Submitted by Mike Chin on Tue, 2005-07-12 12:33.
Submitted by Mike Chin on Tue, 2005-05-31 01:44.
No, it's not a Mac Mini. It's AOpen's new Pentium-M based Mac Mini lookalike, codenamed Pandora. Unveiled at Computex 2005, this tiny product is yet another AOpen effort to take advantage of the powerful formerly mobile Intel CPU in the desktop space. A fully integrated system incorporating wireless LAN, the Pandora was brought to prototype form in just a month, according to Joseph Hsu, a Technical Manager at AOpen. It uses a single blower fan that turns on only when needed. The aluminum casing was warm but the fan was not running when these photos were taken in the hot tradeshow room. A pearl white enamel painted version was also shown at AOpen's private suite display. Look for a Sept market release date.
Submitted by Mike Chin on Mon, 2005-05-30 15:44.
AOpen will present the worlds first ATX Pentium M motherboard -- i915Ga-HFS -- at Computex Taipei 2005. Like their last mATX P-M board, i915GMm-HFS, it is based Intel's 915G/ICH6 desktop chipset. It's loaded: Gigabit Ethernet, 7.1-ch. High Def Audio, PCI Express x1 and x16 slots, and VGA, four SATA ports, DVI, S-Video, HDTV video outputs and SpeedStep. The new board features a socket 478 heatsink retention bracket, a welcome relief after the tiny non-standard HSF of the i915GMm-HFS.
AOpen also will unveil 945 chipset motherboards for Intel dual-core processors -- i945Ga-PLF and i945Pa-PLF -- that support the company's Power Master technology, which can work in conjunction with Speedstep to further reduce power consumption and heat when the system in idle.
Submitted by Mike Chin on Fri, 2005-04-01 12:01.
It's our third birthday anniversary today. Well, give or take a few days. I recall telling someone back then that SPCR would probably dwindle down in about three years because by then, average computers would be quiet enough to make the site unnecessary.
Boy, was I ever wrong!
We've come a long way since then, and SPCR probably helped to shape the perceptions and perspective of both the users and makers of PC gear. Acoustics is paid at least lip service by just about every computer gear brand today, and there are so many more real choices for noise-conscious end users than could be fantasized three years ago.
But there's a long way to go before mainstream computers and components are built with benign acoustics as a primary design goal. And there is work to be done in creating a sound specification and reporting convention that is accurately reflective of human perception and understandable for everyone.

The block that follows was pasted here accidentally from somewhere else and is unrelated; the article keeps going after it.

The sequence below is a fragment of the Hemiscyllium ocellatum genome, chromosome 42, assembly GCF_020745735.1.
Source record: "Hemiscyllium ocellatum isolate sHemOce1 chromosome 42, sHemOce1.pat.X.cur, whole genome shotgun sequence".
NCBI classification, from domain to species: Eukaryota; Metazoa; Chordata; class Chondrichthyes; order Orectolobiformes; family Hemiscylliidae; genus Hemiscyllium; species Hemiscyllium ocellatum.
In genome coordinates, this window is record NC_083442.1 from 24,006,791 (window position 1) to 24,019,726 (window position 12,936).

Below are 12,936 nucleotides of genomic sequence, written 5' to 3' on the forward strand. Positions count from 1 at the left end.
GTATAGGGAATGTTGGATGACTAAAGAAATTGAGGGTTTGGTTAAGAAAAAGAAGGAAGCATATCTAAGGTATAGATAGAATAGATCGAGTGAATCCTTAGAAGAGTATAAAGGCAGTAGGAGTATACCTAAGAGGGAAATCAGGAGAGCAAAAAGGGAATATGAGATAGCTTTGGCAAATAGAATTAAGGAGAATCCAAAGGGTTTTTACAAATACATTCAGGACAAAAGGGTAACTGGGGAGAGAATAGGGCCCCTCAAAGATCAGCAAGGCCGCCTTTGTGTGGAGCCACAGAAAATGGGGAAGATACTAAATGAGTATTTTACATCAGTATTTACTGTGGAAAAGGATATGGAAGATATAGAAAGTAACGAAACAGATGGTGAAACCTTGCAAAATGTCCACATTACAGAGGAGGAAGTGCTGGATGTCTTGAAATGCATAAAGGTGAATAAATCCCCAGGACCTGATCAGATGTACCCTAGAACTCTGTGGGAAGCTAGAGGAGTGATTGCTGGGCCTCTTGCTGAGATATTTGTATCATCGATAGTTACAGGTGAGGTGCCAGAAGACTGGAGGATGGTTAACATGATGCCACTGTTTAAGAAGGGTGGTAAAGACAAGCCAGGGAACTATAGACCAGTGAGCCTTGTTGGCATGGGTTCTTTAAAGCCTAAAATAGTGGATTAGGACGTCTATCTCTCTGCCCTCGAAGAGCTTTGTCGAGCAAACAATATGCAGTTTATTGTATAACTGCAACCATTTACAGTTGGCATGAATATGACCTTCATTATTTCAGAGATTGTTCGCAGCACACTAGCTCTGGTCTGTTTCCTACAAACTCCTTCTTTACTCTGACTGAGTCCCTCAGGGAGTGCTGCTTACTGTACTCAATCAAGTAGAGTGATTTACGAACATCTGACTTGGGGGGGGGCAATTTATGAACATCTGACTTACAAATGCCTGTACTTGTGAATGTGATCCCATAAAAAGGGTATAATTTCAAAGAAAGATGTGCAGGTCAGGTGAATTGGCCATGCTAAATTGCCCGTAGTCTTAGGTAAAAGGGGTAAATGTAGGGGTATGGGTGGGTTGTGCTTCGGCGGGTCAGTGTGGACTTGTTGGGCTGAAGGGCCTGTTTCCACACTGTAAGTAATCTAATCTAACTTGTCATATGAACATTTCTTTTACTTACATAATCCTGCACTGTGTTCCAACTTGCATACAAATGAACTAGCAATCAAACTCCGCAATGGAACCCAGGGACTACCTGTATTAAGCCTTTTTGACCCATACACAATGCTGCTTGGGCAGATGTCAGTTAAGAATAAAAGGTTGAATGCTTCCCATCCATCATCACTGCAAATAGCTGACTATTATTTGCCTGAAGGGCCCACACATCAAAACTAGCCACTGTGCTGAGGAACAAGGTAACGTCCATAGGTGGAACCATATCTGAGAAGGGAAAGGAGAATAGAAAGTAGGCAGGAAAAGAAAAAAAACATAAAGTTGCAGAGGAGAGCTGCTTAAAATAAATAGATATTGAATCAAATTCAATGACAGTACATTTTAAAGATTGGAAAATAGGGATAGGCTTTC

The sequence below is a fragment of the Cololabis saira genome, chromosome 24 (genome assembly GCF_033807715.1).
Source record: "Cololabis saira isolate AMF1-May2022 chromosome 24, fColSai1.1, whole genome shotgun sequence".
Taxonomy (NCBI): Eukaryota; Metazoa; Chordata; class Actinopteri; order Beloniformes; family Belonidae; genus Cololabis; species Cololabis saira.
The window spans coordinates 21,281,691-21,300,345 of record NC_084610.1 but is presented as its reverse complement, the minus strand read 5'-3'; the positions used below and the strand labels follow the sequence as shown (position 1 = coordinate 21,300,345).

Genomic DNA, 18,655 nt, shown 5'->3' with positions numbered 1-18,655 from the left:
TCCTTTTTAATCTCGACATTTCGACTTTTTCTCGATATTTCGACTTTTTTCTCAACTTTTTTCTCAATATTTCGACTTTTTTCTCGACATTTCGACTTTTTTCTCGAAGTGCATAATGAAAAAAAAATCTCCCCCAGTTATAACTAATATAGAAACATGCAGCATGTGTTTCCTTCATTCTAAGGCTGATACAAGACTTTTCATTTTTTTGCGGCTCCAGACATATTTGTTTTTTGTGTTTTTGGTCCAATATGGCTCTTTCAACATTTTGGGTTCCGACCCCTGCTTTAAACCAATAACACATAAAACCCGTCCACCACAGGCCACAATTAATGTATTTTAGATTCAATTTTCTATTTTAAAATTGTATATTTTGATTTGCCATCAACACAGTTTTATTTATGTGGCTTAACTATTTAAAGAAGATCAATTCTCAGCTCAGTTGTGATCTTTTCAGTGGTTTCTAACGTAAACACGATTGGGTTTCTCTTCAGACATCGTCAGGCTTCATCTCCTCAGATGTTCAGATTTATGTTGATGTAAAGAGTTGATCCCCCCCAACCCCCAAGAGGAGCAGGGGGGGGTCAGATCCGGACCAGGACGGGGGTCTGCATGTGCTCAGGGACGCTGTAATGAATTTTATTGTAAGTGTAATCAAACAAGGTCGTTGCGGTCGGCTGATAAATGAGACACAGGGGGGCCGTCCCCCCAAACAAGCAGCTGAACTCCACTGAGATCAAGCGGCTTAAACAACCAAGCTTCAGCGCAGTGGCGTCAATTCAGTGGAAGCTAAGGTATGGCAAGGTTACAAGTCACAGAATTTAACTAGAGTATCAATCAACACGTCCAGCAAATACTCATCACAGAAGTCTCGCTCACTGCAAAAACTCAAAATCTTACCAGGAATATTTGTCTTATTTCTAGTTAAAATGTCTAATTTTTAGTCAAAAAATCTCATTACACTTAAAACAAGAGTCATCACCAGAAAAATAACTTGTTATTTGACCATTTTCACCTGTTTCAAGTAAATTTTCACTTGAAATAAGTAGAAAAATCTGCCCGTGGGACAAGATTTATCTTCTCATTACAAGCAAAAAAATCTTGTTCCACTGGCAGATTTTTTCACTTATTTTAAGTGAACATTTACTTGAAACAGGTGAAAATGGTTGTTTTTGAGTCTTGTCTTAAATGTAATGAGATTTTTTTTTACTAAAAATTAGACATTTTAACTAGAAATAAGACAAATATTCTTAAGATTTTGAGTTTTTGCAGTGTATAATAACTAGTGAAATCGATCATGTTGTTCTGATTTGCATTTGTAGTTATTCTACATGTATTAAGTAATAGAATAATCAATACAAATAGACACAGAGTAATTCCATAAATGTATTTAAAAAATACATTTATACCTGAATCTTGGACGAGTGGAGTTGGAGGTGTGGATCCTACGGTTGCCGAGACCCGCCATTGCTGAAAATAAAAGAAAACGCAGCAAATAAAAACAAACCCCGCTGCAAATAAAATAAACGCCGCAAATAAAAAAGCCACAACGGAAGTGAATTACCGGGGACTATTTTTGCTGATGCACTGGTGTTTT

Anyway, wish us a happy birthday & raise a toast with us today.
PS -- For a bit of a laugh, look to the bottom of this internal news achive page to see what we were writing about at the beginning. Amazingly, not that much has changed.
Submitted by Mike Chin on Sun, 2005-02-20 19:33.
Anyone who has read even a few articles at SPCR knows that we've encouraged high efficiency PSUs for a long time. Now, it looks like the PSU efficiency race has officially begun. 80 Plus in the US has a unique program to encourage and reward (with rebates) higher efficiency PSUs in IT gear. A Seasonic PSU has just been awarded the first 80 Plus certification.
The 80 Plus test is quite tough: Their standard calls for 80% or better efficiency at 20, 50 and 100% loads. It's the 20% load test that's the challenge; for lower rated PSUs, this means high efficiency at very low power, which is usually difficult. Surprisingly, the newly certified 80 Plus PSU is the Seasonic SS-400HT APFC, a 400W model, which means it reached 80% efficiency at just 80W load. Seasonic says the newly released S12-500 and S12-600 retail models are, in fact, the higher power models of this 80 Plus qualifying PSU. Download the 80 Plus press release (a PDF).
Interestingly, SPCR's PS Fundamentals & Recommendations article is linked on the 80 Plus consumer techical info page.
Submitted by Mike Chin on Mon, 2005-01-31 14:21.
c|net news.com, one of the biggest mainstream tech web sites, posted a story today entitled Computing's silent revolution by staff writer David Becker It covers a lot of ground, and many major players in silent computing are featured or interviewed... including SPCR and yours truly.